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Kingsbridge Talks : Bone Health

27th, Feb 2023

Bone diseases such as Osteoporosis affect nearly 200 million women worldwide. Men also get the disease, but postmenopausal women are most at risk.

Making simple lifestyle changes can help to improve bone health and decrease your likelihood of developing osteoporosis or other bone problems, so we have gathered some helpful ways in which you can improve your bone health including some advice from our specialists Dr Lisa Neligan, Private GP, Conan Brogan, Physiotherapist and Mr Gavin Heyes, Consultant Orthopaedic Surgeon. Check them out below.


  1. Boost your calcium intake

For adults aged 19 to 50 and men aged 51 to 70, the Recommended Dietary Allowance (RDA) is 1,000 milligrams (mg) of calcium a day. The recommendation increases to 1,200 mg a day for women 51 and older and for men aged 71 and older. Adding calcium to your diet can help to strengthen bones. You can do this by increasing intake of yogurt, milk, cheese or non-dairy products such as leafy green vegetables, soy milk and oranges which are also great sources of calcium.  


  1. Increase your vitamin D intake

Vitamin D works in conjunction with calcium, helping your body absorb the calcium it needs. Your body produces vitamin D when exposed to sunlight, however people in northern climates such as Northern Ireland may not be producing enough!

“Good sources of vitamin D include oily fish, such as salmon, trout, whitefish and tuna, mushrooms, eggs, milk and cereals.” - Mr Gavin Heyes, Consultant Orthopaedic Surgeon

“Having enough exposure to sunlight is essential for vitamin D formation. This is approximately 20-30 minutes of sunlight exposure at midday, 2-3 times a week in the summer.” -Dr Lisa Neligan, Private GP


  1. Perform weight bearing activities

People who are physically inactive have a higher risk of Osteoporosis, therefore performing weight-bearing activities can help to keep bones strong and healthy. Lifting weights or simply staying active through everyday activities can improve bone health. Conan Brogan, Sports & Musculoskeletal Physiotherapist says:

“To increase bone density, the bone tissue must be exposed to a mechanical load that exceeds normal daily activities. A recent consensus study published in the British Journal of Sports Medicine identified three main areas to reduce the effects of osteoporosis (Brooke-Wavell et al. 2022). These included impact-based exercises such as brisk walking or jogging, balance and strength-based exercises such as squats and deadlifts and spinal extension exercises to improve posture and reduce the risk of falls. These 3 areas can be covered with a comprehensive exercise-based program. 

It is well accepted that resistance-based exercise and weight bearing activity such as walking or jogging are two exceptional ways to increase bone health. This is due to the mechanical properties of bone and how they respond to load. It is recommended that at least 30 minutes of physical activity every day should be carried out to ensure a healthy bone state (NIH Osteoporosis and Related Bone Diseases). Walking and jogging are effective activities which can be completed daily to expose the bone tissues to demands which exceed normal daily activities.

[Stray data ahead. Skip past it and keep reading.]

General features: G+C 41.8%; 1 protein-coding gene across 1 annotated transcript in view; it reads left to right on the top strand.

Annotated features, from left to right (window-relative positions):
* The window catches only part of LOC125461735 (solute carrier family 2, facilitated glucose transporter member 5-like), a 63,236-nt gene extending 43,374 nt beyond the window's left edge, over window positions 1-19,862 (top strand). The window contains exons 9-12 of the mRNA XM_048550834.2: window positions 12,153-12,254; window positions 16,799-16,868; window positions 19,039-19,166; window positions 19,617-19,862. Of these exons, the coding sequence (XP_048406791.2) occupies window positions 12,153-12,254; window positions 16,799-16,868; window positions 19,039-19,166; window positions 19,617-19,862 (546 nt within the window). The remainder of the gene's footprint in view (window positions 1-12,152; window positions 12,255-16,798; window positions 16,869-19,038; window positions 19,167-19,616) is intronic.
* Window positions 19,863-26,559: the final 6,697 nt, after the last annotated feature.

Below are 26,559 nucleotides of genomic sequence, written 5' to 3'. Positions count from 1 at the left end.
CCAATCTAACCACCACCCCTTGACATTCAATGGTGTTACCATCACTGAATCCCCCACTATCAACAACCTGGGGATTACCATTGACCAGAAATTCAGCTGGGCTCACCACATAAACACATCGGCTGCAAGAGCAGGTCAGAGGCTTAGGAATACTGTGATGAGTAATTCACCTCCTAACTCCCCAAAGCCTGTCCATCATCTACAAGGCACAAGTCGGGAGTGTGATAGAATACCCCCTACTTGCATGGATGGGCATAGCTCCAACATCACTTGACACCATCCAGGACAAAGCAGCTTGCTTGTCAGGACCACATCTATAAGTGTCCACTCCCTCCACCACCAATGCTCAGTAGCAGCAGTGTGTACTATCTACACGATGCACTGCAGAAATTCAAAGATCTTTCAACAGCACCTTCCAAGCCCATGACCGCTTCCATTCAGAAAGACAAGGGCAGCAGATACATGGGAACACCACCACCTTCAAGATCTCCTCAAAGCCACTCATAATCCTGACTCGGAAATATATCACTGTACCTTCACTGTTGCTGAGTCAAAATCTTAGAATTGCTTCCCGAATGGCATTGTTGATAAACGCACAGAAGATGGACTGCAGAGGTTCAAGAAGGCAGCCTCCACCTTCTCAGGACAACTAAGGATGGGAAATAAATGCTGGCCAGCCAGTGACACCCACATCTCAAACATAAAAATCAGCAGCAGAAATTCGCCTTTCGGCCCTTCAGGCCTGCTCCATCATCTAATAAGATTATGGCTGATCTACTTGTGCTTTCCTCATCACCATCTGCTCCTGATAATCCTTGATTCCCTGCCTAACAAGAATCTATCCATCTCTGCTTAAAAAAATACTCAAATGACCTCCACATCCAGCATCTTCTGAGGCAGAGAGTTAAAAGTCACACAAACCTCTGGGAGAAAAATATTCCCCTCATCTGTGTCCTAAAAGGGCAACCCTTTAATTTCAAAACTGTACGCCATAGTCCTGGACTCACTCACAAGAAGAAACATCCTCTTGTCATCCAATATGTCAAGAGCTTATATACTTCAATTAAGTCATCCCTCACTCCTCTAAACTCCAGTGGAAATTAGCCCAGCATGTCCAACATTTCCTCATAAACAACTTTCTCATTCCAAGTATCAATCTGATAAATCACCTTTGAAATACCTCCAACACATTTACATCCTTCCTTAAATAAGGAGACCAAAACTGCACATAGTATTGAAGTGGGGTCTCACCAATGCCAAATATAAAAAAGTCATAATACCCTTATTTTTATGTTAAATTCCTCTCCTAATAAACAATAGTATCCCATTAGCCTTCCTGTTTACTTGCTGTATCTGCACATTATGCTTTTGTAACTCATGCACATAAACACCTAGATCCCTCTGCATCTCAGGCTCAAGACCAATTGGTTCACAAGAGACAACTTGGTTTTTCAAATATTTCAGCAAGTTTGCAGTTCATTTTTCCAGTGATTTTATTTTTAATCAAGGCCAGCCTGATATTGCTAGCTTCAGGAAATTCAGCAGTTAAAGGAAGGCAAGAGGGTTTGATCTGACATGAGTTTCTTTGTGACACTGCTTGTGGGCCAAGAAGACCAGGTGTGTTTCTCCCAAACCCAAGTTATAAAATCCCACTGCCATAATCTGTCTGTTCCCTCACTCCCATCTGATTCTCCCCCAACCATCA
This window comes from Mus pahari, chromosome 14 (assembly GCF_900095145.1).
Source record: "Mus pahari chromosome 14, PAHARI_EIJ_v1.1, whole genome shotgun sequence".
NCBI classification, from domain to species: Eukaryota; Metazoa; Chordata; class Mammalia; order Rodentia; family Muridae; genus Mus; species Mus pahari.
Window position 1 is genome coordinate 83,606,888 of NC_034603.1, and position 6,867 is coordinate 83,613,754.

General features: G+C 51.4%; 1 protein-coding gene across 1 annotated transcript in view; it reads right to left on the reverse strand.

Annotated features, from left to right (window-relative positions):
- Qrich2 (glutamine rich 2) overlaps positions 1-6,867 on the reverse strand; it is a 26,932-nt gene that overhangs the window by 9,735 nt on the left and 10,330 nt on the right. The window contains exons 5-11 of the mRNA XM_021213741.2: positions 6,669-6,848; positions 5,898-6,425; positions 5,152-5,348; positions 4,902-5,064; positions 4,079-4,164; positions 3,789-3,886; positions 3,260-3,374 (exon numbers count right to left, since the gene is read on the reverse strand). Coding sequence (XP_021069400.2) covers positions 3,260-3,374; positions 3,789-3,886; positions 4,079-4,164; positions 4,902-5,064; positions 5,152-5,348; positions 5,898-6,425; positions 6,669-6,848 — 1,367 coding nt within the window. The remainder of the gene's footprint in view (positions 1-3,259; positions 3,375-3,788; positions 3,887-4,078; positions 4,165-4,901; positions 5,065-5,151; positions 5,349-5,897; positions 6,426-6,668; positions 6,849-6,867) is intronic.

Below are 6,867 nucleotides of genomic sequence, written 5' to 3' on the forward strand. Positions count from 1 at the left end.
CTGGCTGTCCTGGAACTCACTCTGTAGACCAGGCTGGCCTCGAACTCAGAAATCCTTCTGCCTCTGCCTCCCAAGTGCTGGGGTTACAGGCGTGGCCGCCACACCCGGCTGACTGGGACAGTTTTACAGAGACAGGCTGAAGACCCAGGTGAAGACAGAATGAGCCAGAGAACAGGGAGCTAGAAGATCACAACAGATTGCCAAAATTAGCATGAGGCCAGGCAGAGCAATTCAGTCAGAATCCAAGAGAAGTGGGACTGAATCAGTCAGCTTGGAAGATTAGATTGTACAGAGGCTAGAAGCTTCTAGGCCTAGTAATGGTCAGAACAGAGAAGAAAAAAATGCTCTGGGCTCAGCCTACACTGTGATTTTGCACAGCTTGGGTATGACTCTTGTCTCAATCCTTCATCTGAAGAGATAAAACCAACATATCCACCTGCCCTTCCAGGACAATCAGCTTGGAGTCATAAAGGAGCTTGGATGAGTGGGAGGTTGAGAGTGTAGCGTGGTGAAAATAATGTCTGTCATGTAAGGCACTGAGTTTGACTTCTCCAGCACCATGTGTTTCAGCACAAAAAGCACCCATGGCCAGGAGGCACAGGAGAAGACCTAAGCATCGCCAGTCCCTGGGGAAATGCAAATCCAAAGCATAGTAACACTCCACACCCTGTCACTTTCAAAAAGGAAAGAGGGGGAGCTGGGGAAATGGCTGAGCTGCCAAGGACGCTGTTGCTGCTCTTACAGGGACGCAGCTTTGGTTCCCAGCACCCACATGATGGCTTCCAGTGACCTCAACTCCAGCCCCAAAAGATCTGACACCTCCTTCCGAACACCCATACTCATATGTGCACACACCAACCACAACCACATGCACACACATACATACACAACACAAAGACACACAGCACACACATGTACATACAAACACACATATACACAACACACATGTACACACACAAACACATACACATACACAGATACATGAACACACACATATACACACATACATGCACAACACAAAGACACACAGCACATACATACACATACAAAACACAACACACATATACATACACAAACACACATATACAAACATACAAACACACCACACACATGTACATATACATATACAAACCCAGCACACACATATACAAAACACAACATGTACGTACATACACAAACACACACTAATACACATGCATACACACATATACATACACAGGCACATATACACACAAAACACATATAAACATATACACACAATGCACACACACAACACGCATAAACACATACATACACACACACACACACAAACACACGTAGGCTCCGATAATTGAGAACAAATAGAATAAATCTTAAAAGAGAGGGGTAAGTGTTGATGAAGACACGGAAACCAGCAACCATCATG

Resistance training performed twice weekly can have an exceptional effect on bone density and health (El-Kotob 2020). Exercises such as deadlifts, squats, pull ups, press ups, and plyometrics are all suitable to achieve this adaptation. It has been advised that 8-12 repetitions of a weight which is rated as a 7/10 difficulty to lift, is an optimal strategy to increase bone density (Brooke-Wavell 2022). Concurrently, resistance-based training also has beneficial effects on muscular health and assists in the prevention of the adverse effects which sarcopenia may have in ageing adults.


  1. Keep alcohol consumption within moderate levels and quit smoking

Drinking too much alcohol can make your bones weaker so it is recommended that women have no more than 1 drink per day, while men should limit themselves to 2 drinks per day to help avoid this. Smoking is also a major factor in the decrease of bow density as it reduces the blood supply to the bones and to many other body tissues.

“Research suggests that tobacco use contributes to weak bones. Similarly, regularly having more than one alcoholic drink a day for women or two a day for men may increase the risk of osteoporosis.” - Mr Gavin Heyes, Consultant Orthopaedic Surgeon

“Avoiding smoking and excessive alcohol use is one of the best things you can do to keep your bones healthy. 14 Units of alcohol per week is the maximum recommended intake for both men and women. You can work out how many units there are in a drink by multiplying the ABV% by the total volume in mls and dividing this figure by 1000.” -Dr Lisa Neligan, Private GP


Remember, it’s never too late or early to start thinking about our bones.

At Kingsbridge Private Hospital, our Private GPs, Physiotherapists and Orthopaedic Consultants are available to help at any stage. If you have any concerns about your bone health and would like to book an appointment, please do not hesitate to contact our private patient booking team via our online enquiry form.

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